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Hoffmann, R. A wiki for the life sciences where authorship matters. Nature Genetics (2008)

Polycystins and mechanosensation in renal and nodal cilia.

The external surfaces of the human body, as well as its internal organs, constantly experience different kinds of mechanical stimulations. For example, tubular epithelial cells of the kidney are continuously exposed to a variety of mechanical forces, such as fluid flow shear stress within the lumen of th nephron. The majority of epithelial cells along the nephron, except intercalated cells, possess a primary cilium, an organelle projecting from the cell's apical surface into the luminal space. Despite its discovery over 100 years ago, the primary cilium's function continued to elude researchers for many decades. However, recent studies indicate that renal cilia have a sensory function. Studies on polycystic kidney disease (PKD) have identified many of the molecular players, which should help solve the mystery of how the renal cilium senses fluid flow. In this review, we will summarize the recent breakthroughs in PKD research and discuss the role(s) of the polycystin signaling complex in mediating mechanosensory function by the primary cilium of renal epithelium as well as of the embryonic node.[1]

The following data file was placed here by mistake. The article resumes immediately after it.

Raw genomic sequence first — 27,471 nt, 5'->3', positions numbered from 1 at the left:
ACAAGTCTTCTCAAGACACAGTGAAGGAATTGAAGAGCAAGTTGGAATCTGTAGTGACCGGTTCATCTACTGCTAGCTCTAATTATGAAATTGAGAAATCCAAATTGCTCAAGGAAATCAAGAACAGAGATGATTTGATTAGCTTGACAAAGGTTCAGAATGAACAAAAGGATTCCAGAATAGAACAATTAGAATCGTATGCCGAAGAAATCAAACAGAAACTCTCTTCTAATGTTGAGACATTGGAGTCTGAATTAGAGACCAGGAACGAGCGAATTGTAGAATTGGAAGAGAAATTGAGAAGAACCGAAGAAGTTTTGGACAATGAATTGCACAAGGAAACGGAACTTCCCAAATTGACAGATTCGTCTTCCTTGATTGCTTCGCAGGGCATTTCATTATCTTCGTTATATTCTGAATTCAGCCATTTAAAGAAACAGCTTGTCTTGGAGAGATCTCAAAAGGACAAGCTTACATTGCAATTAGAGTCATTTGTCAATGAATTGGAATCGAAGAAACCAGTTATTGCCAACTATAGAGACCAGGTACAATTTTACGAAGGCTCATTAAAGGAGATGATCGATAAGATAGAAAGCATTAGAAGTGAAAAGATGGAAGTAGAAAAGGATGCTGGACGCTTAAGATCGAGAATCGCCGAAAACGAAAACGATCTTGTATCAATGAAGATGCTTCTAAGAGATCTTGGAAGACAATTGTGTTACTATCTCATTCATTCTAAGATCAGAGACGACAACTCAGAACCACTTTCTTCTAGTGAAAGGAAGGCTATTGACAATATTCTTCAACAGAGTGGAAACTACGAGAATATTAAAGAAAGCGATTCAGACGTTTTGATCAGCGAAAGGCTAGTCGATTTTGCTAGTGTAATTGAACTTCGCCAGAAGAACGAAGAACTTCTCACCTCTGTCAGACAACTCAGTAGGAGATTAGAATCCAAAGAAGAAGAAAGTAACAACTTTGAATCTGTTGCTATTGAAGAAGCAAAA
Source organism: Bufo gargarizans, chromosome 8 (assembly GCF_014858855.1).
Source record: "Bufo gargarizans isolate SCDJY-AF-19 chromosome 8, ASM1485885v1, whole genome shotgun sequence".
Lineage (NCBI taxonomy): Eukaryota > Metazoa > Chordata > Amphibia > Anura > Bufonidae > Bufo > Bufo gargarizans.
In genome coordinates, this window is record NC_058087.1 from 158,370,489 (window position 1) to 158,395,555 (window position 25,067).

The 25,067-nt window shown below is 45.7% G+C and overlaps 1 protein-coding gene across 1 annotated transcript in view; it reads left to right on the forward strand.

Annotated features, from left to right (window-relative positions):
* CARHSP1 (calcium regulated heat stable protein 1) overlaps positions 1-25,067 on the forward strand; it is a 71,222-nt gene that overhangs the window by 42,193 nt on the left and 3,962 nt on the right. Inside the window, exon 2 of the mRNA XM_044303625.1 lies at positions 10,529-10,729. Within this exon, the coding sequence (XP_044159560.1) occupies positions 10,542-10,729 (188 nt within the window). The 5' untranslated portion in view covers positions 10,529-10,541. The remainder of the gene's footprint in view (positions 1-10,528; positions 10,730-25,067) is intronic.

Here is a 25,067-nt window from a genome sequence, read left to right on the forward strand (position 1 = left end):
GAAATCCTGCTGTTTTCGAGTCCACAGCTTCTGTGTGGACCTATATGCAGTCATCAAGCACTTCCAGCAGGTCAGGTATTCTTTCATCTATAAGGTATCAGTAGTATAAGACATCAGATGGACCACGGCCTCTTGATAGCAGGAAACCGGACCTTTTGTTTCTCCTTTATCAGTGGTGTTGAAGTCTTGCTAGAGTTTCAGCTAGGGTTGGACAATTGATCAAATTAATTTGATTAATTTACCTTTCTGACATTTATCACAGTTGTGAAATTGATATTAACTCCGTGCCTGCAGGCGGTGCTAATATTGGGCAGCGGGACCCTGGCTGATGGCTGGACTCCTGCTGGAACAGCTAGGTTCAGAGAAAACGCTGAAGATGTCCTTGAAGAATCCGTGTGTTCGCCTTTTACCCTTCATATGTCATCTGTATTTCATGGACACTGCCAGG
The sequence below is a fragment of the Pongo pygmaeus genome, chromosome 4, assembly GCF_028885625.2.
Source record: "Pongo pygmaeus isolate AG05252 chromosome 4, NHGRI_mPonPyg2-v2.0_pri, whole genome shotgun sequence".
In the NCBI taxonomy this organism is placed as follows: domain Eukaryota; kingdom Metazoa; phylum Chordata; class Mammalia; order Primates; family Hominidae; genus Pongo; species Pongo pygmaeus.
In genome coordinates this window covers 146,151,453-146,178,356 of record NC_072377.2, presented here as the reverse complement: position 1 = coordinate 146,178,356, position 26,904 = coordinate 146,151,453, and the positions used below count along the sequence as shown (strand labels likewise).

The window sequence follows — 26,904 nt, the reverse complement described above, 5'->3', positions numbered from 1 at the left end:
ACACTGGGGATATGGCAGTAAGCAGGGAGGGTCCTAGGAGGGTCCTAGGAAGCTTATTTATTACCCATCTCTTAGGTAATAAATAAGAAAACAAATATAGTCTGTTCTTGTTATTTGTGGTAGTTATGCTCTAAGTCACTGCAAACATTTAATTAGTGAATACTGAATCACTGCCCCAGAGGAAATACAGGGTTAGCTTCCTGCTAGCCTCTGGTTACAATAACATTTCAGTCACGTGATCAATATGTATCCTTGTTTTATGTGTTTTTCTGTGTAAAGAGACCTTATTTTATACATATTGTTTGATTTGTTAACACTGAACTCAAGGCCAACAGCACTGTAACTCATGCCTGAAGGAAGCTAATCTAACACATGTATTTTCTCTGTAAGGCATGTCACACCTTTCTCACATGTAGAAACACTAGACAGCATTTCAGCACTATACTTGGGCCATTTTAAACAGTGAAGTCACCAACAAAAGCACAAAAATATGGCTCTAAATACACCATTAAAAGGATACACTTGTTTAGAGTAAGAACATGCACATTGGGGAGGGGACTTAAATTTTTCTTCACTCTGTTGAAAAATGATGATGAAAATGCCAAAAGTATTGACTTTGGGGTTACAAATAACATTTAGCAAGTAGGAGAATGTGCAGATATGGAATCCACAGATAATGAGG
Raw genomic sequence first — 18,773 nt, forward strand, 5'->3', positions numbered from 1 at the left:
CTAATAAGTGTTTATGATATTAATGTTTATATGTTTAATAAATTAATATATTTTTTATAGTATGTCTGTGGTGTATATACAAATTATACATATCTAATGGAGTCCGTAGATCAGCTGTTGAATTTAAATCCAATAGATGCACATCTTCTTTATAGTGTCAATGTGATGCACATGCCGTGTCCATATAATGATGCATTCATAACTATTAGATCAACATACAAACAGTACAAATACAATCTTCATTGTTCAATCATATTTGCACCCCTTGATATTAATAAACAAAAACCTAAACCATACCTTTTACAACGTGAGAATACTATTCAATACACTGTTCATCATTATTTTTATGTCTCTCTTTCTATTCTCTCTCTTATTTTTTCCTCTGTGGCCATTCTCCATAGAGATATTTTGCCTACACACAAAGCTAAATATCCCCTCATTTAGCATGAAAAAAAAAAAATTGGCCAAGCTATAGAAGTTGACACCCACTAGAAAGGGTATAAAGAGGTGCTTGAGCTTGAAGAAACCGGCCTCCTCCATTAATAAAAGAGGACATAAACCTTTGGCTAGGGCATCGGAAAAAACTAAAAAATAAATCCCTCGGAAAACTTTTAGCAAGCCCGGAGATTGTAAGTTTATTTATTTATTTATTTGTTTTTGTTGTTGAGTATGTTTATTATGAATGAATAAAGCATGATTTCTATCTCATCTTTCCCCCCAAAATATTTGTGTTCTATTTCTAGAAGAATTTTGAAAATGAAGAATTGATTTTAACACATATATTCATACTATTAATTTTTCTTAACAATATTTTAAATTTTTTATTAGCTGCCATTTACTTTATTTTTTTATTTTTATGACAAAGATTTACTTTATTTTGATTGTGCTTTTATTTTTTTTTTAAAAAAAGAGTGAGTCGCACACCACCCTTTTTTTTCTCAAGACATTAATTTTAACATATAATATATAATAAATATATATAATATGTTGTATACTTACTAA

1. Polycystins and mechanosensation in renal and nodal cilia. Nauli, S.M., Zhou, J. Bioessays (2004) [Pubmed]
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